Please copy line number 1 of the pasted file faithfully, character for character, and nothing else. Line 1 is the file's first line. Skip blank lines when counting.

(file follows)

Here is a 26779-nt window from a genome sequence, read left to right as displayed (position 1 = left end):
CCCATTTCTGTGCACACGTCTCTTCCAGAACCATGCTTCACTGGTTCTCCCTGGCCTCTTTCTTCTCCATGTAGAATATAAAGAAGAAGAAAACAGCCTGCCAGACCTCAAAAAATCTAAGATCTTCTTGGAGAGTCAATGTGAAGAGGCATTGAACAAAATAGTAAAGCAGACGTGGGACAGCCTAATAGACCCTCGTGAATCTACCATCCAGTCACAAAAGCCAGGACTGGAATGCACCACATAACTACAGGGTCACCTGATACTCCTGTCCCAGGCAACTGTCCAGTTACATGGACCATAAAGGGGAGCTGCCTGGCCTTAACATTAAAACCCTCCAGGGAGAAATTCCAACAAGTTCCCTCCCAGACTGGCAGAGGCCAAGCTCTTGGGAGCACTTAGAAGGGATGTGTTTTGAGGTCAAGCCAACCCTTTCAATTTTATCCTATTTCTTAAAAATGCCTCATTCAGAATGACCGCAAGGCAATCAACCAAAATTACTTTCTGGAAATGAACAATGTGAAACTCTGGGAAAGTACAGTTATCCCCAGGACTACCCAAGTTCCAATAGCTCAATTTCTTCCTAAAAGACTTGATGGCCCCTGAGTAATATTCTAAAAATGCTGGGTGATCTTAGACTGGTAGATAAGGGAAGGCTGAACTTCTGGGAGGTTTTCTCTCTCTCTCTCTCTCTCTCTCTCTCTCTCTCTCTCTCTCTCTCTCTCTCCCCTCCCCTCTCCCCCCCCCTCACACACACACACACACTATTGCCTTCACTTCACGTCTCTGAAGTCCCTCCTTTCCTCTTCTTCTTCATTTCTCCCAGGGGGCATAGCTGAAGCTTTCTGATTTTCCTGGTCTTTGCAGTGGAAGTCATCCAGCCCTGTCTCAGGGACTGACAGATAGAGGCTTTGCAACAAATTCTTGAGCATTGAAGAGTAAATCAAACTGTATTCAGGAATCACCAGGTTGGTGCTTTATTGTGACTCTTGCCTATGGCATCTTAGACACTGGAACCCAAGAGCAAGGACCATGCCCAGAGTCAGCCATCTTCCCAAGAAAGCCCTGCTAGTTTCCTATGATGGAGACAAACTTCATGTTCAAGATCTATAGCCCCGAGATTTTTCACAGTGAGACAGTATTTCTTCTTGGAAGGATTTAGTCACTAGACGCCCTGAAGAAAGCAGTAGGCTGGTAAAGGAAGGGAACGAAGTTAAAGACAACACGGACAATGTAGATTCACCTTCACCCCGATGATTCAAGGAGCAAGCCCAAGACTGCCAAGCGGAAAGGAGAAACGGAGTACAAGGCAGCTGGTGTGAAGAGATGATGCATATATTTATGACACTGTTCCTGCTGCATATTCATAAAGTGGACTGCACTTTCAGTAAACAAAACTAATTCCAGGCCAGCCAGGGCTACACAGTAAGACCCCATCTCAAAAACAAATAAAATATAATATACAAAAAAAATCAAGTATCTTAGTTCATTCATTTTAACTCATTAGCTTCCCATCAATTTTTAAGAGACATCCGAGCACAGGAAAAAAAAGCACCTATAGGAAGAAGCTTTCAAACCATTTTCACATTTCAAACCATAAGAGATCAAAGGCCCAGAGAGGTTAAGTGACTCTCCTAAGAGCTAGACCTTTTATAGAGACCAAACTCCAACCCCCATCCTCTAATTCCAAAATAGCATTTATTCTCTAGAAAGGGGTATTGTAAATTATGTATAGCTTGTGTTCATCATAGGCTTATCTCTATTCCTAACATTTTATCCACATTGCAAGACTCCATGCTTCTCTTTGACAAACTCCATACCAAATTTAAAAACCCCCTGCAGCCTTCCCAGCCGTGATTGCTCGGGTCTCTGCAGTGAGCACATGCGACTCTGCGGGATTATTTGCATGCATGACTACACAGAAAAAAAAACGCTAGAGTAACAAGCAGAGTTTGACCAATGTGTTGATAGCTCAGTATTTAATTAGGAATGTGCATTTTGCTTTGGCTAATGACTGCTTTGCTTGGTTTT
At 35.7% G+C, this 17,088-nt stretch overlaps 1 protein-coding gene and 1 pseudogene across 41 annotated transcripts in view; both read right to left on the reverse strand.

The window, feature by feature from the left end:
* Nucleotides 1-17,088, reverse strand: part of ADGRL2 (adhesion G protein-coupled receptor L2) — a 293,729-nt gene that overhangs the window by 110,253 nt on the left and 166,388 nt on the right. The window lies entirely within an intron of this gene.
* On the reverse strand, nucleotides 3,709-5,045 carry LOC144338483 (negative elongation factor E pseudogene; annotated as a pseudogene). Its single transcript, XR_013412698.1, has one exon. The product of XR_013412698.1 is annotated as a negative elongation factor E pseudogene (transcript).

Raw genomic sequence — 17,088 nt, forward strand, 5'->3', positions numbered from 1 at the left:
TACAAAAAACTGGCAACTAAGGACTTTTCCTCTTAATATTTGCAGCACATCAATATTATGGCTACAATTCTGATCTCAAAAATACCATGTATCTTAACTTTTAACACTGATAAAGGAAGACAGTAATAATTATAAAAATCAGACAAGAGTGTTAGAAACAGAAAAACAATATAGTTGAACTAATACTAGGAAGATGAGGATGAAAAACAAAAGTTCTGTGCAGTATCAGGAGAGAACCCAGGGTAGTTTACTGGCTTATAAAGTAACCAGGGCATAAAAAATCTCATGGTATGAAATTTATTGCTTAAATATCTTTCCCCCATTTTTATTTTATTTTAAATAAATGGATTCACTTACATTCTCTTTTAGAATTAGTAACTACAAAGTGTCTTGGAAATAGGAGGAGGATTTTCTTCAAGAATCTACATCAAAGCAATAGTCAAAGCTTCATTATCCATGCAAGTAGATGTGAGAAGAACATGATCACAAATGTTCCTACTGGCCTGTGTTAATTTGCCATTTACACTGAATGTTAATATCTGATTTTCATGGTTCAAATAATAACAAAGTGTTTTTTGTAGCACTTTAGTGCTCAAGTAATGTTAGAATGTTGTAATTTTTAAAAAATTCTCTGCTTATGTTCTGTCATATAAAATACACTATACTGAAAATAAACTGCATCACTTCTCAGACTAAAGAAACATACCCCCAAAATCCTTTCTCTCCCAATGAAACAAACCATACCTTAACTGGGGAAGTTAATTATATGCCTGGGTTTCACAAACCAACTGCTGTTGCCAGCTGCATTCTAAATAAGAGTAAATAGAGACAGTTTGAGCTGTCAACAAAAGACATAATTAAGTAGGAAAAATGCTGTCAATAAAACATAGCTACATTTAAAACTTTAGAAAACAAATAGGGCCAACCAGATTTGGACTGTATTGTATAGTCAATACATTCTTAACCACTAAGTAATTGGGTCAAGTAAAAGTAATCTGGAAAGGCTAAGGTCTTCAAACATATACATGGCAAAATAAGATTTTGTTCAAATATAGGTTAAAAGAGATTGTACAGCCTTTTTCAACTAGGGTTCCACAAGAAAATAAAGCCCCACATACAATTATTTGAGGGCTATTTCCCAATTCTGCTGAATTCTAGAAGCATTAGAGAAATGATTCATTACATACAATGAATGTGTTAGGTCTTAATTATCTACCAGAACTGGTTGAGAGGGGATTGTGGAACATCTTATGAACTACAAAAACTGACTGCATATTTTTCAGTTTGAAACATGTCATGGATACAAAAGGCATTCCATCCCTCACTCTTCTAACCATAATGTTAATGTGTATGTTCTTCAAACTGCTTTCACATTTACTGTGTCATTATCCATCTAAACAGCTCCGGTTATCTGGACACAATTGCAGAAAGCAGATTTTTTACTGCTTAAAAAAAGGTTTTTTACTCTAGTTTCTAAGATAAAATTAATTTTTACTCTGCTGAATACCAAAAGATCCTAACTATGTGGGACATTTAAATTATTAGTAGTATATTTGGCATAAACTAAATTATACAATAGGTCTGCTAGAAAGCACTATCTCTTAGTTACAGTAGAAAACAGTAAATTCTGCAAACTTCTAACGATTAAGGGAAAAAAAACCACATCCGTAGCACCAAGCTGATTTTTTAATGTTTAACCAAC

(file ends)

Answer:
Here is a 26779-nt window from a genome sequence, read left to right as displayed (position 1 = left end):